Sunday, November 23, 2003

Medical imaging is more patient-friendly

Enterprise insight

By Jenny Callison
Enquirer contributor

[IMAGE] Dan Stefanou at his imaging center on Crookshank Road in Western Hills, the first one he opened after deciding he could offer this service on his own.
(Glenn Hartong photo)
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Where some people see problems, entrepreneurs like Dan Stefanou see opportunities. Recognizing and seizing opportunities has resulted in the rapid growth of Stefanou's medical imaging firm since its founding five years ago.

Stefanou trained in biology and nuclear medicine at the University of Cincinnati, and immediately after graduation, entered the medical technology field. For 10 years he worked in area hospitals, ultimately becoming chief technologist at St. Francis-St. George Hospital (now Mercy Franciscan) in Westwood.

He was often less than impressed with the service patients received in hospital testing facilities. At the time, pay was usually low, and so was morale. Stefanou became convinced that an outpatient clinic could provide medical imaging in a friendlier, more accessible environment.

"I thought, 'Why not go out on my own?' " Stefanou recalled.

So in 1998, the west-side native launched Western Hills Medical Imaging in a medical office building on Crookshank Road. His initial investment purchased a nuclear camera, a treadmill and an echocardiogram machine: the basics that would allow him to perform nuclear scans and cardiovascular tests.

"It was a leap of faith," he said. "I started with three or four employees and a very conservative business approach. My goal was to have better services, quicker scheduling and accurate results and to get those results out in a timely fashion. We did well and made a profit."

Dan Stefanou has never forgotten the poor employee morale that made him decide to leave hospital imaging centers and open his own company. He credits his employees with maintaining the level of service and personal relationships central to WHMI's mission.

"I believe in rewarding good performance with praise and money," he said. "I'm pro-employee because I've been through it. We have a nice outpatient setting with friendly, happy employees.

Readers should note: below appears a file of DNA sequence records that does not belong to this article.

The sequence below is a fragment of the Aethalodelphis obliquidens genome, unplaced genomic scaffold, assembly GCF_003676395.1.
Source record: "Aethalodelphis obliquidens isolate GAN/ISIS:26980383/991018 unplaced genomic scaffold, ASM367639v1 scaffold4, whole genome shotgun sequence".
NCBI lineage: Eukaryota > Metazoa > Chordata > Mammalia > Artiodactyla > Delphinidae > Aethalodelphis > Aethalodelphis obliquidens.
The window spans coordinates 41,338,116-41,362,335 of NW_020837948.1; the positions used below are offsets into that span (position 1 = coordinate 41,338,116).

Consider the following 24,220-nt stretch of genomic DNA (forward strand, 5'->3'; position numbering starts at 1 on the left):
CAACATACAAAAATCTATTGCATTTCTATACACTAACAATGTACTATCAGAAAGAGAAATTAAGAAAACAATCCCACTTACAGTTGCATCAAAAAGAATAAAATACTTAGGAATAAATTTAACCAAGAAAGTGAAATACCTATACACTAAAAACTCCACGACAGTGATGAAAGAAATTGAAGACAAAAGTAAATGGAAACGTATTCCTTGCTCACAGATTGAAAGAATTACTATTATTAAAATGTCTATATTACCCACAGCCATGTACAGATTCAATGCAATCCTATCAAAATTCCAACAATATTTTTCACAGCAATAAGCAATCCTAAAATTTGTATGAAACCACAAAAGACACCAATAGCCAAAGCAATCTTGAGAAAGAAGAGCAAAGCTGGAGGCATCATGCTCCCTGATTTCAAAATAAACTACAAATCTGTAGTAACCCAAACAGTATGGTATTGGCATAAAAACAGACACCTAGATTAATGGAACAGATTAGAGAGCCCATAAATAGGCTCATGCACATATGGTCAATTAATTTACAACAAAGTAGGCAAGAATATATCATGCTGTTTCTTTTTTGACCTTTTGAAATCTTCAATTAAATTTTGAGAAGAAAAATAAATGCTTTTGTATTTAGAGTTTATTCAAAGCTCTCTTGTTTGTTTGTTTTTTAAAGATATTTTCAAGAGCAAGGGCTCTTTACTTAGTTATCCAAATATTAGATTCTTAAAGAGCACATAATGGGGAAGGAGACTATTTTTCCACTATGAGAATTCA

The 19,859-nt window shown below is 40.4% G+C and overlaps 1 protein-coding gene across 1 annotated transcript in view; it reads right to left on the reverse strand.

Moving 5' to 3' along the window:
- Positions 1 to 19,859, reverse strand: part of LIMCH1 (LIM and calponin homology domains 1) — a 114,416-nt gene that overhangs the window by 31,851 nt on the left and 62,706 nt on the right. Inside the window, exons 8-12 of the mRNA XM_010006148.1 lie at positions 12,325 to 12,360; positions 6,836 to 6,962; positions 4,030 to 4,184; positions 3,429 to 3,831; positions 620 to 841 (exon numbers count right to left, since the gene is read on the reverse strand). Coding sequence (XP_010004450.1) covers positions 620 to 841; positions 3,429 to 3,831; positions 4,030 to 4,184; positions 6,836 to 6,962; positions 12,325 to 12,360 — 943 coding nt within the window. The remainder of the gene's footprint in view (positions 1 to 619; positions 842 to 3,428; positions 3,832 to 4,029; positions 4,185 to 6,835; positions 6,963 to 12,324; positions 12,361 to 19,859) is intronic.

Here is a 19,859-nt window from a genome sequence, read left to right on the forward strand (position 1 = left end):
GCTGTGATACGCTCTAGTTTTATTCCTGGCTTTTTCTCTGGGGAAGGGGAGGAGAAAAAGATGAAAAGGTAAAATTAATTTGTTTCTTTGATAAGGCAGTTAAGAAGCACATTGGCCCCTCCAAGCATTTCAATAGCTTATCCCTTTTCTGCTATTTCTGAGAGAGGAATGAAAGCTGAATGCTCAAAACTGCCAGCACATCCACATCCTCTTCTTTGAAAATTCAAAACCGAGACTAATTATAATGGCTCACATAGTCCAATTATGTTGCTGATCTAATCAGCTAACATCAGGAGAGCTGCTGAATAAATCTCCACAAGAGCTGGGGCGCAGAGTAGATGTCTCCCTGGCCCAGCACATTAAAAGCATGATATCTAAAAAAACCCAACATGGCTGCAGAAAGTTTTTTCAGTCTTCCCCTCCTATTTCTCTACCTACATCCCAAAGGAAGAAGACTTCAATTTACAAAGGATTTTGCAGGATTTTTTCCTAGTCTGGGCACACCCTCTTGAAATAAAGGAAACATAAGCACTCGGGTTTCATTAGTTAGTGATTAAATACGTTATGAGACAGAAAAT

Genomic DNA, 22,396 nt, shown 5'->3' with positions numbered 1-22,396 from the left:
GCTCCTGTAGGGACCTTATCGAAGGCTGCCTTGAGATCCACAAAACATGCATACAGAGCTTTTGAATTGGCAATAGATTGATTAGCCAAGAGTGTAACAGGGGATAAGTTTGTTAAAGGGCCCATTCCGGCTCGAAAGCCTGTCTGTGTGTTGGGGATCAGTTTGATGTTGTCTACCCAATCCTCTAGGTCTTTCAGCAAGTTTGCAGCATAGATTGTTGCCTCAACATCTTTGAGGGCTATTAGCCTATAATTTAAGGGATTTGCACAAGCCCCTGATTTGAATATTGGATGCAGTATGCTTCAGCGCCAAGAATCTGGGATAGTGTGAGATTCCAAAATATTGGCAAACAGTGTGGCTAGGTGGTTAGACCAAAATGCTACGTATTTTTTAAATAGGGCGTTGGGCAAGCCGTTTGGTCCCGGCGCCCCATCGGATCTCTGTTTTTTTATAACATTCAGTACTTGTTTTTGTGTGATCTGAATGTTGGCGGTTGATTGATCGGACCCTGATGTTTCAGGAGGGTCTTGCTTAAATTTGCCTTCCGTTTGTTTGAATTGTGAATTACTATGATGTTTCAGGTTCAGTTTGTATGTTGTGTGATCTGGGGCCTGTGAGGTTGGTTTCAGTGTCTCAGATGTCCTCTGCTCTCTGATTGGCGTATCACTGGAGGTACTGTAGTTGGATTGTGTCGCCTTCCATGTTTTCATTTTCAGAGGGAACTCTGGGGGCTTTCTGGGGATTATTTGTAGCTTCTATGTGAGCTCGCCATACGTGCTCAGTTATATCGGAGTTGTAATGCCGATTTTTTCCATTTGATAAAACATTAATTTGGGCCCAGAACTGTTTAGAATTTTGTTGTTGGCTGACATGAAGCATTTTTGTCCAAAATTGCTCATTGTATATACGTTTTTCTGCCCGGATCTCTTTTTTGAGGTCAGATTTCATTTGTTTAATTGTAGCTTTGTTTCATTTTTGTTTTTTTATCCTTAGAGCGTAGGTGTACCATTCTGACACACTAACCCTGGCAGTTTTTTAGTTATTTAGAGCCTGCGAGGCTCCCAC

"I'm involved from bottom to top: I do imaging, I meet with physicians, and I monitor the billing. That's whera a lot of money is lost. Why not monitor your accounts and be able to pay people better?"

WHMI employs 19 people. Its main office is at 5049 Crookshank Road, Suite 103. Information: 922-5565.

Another opportunity soon appeared.

"I saw there was a market in Harrison," Stefanou said. "Harrison is growing, but there was no diagnostic center that provided this type of testing in that area."

WHMI's new Harrison office, which opened in 1999, replicated its original formula: nuclear and cardiovascular testing in a non-threatening environment.

"It was a bit slow at first, but worth hanging on for," Stefanou said. "Harrison continues to grow; more and more doctors are moving out there. I knew that was going to happen."

An alliance with Greater Cincinnati Associated Physicians (GCAP) led to the establishment of a WHMI facility in Monfort Heights in 2001. GCAP CEO Pamela Zipperer-Davis explained that her group operates the imaging center, but leases equipment and staff from WHMI.

"It's fairly innovative for a company to provide both staff and equipment," she said.

Said Stefanou: "I approached GCAP, stressing my area of expertise, my licenses for radioactive substances, and told them I could help them start their center. For me, it was low risk, low investment."

That model has worked well, and has encouraged Stefanou to pursue other relationships with physician groups, notably through mobile units. For instance, WHMI recently contracted to provide testing for patients of Queen City Physicians at the doctors' offices in Hyde Park. Mobile service is bringing the company's personnel and equipment also to patients in nursing homes and other health care facilities on the west side and in Madeira, Clermont County and Oxford.

"They can go out into the community where patients are," Zipperer-Davis said. "That becomes more important as the population ages."

"It saves people having to drive downtown and waiting for hours," Stefanou said. "We can go right into their room if necessary."

Another professional alliance will result in a fourth WHMI facility. In the next month, Stefanou and a business partner, Dr. Peter Kambelos, will break ground on a new building in Monfort Heights. WHMI will lease half of the new 4,000-square-foot building; Kambelos' practice will occupy the other half.

"The goal is to make this more of a full-service, multi-purpose facility so folks in that area are better served," Kambelos said. "That's where Dan comes in. We have a lot of patients we can bring to Dan, and he has a lot of experience he can bring to us. We think it's a very nice marriage."

Kambelos is on the board of directors of Medica, an Independent Practice Association (IPA), with 70 members in Greater Cincinnati. He sees potential in a Medica-WHMI alliance that is under consideration.

"We are looking at engaging Dan for mobile imaging services in Medica offices: echocardiography and vascular studies - those two things to start, and some issues beyond that."

Said Stefanou: "We're going to continue to grow and expand, because the market is there, and our services are in high demand."


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